Which leads us to her emails. I've worked with heavily classified material at the Pentagon and Homeland Security, so I know how important it is to handle classified documents carefully. Hillary should have been more careful, and the private server was a mistake — one Hillary has apologized for (if not as soon as she should have).
But while not excusing that mistake, I'd ask we honestly assess the relative severity of Hillary's "server sin." The few classified documents on her server were the lowest level of classification, not properly marked as classified.
That doesn't make what she did right. But the calls to "lock her up" can't exist outside of the context of the admission by the Bush White House that it outed an active CIA operative as part of a political vendetta, and deleted 22 million emails relating to its political considerations involved in the lead up to the Iraq War. And during their relentless tax-payer funded effort to dig up dirt on Sec. Clinton, Republican House Members accidently disclosed the top secret location of an active CIA base in the Middle East and a CIA anti-terror source.
Hillary stored a handful of confidential documents (like call sheets to foreign diplomats and travel schedules) on a private server. That was careless and broke the rules. To many voters, the server embodies the secretive part of Hillary and willingness to bend the rules they don't trust. But we can't simply gather with stones around this woman without considering her sins in the context of those committed by past presidents (and her GOP prosecutors).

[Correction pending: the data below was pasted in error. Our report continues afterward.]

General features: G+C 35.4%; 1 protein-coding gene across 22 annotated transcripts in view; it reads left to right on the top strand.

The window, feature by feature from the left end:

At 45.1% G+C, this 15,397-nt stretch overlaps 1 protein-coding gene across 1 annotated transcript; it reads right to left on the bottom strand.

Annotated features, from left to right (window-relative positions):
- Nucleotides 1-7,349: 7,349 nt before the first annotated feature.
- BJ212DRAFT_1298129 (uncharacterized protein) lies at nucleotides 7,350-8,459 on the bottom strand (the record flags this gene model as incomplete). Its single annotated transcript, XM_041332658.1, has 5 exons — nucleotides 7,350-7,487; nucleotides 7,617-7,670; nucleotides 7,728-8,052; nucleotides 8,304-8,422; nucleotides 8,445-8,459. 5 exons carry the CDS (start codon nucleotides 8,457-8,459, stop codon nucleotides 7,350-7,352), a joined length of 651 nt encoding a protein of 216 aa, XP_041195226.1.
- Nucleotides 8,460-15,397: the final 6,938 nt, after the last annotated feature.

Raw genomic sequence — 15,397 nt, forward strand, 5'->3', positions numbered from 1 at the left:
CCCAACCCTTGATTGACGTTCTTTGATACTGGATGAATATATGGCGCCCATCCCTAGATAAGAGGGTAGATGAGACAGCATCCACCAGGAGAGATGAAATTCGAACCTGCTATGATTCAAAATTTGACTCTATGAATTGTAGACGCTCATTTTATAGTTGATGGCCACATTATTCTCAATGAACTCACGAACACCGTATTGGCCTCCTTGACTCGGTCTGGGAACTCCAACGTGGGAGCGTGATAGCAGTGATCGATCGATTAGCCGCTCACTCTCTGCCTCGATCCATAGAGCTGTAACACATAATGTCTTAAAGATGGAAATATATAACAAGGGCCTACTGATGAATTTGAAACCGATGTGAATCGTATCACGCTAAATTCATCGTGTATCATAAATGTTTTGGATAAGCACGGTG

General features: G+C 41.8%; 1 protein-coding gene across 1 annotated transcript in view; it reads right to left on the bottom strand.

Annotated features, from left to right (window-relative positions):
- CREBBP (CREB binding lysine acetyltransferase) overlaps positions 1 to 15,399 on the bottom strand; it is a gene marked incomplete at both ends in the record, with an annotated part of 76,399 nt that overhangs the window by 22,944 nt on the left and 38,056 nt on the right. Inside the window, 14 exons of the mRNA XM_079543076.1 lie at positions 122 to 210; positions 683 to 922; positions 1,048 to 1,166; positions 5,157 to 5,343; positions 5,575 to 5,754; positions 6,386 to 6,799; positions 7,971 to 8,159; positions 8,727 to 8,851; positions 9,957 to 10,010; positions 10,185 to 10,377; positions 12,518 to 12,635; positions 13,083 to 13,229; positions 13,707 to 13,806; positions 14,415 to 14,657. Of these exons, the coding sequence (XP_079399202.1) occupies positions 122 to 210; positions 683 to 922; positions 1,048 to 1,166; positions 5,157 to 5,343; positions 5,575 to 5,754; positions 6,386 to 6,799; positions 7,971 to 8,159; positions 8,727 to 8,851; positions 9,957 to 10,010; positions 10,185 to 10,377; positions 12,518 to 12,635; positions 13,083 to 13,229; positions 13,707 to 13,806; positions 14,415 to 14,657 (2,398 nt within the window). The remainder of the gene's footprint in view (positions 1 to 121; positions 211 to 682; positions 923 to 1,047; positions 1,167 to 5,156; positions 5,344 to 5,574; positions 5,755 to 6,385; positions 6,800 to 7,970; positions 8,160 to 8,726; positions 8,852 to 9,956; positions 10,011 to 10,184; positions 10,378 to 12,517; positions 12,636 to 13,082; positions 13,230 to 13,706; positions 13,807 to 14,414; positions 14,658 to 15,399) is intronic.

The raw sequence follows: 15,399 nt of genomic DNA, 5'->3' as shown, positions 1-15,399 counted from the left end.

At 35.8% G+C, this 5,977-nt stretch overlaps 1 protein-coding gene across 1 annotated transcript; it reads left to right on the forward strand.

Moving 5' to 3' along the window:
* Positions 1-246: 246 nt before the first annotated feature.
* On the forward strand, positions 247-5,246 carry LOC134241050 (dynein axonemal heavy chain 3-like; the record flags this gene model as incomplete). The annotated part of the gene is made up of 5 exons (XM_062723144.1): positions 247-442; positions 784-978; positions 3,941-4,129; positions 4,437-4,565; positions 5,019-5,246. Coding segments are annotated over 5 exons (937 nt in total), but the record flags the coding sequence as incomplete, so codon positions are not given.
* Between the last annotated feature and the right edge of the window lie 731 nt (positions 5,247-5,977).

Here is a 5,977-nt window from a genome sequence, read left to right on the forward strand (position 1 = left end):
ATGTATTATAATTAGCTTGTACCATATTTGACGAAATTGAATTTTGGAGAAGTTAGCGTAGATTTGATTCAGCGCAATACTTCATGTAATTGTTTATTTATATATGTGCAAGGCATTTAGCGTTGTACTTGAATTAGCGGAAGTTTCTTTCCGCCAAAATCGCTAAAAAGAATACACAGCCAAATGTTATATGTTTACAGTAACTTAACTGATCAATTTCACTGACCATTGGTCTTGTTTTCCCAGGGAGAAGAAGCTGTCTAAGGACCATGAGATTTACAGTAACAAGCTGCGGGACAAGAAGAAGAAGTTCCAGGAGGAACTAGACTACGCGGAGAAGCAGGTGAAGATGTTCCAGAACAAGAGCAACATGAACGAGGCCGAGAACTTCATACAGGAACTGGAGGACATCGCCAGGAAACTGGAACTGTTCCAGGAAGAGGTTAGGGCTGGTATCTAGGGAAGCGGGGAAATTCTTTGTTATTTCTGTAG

But most importantly, we shouldn't let the server distract us from one of the best reasons to vote for Hillary — her actual emails. Despite every conservative research and media group combing through their every word, hardly any of the news has been about what she actually wrote. Think about it. How many of us could have so many of our personal and professional conversations so scrutinized?
But the truly remarkable part of Hillary's emails wasn't the lack of a smoking gun. It was what we learned about the woman when we glimpsed behind the curtain to see how she treats others and what she prioritizes when she thought no one was watching. Remember the stuff Jesus said about praying in closed rooms and giving in secret — as opposed to on street corners? That private server is our modern equivalent of the secret, closed room where God says we'll be judged.
In that private room, Hillary engaged in daily devotions and scripture reading. She repeatedly showed deep personal concern for others and treated the powerful and the powerless with the same respect. There is a great summary of her private emails here, which speak volumes when compared to what Trump says and does when he thinks no one is watching.
What you read in Hillary's private emails is what I saw from the woman I knew as Senator Clinton. I believe it is what we will see from President Hillary Clinton. And it's why I'll be joining tens of millions of other evangelicals in voting for Hillary.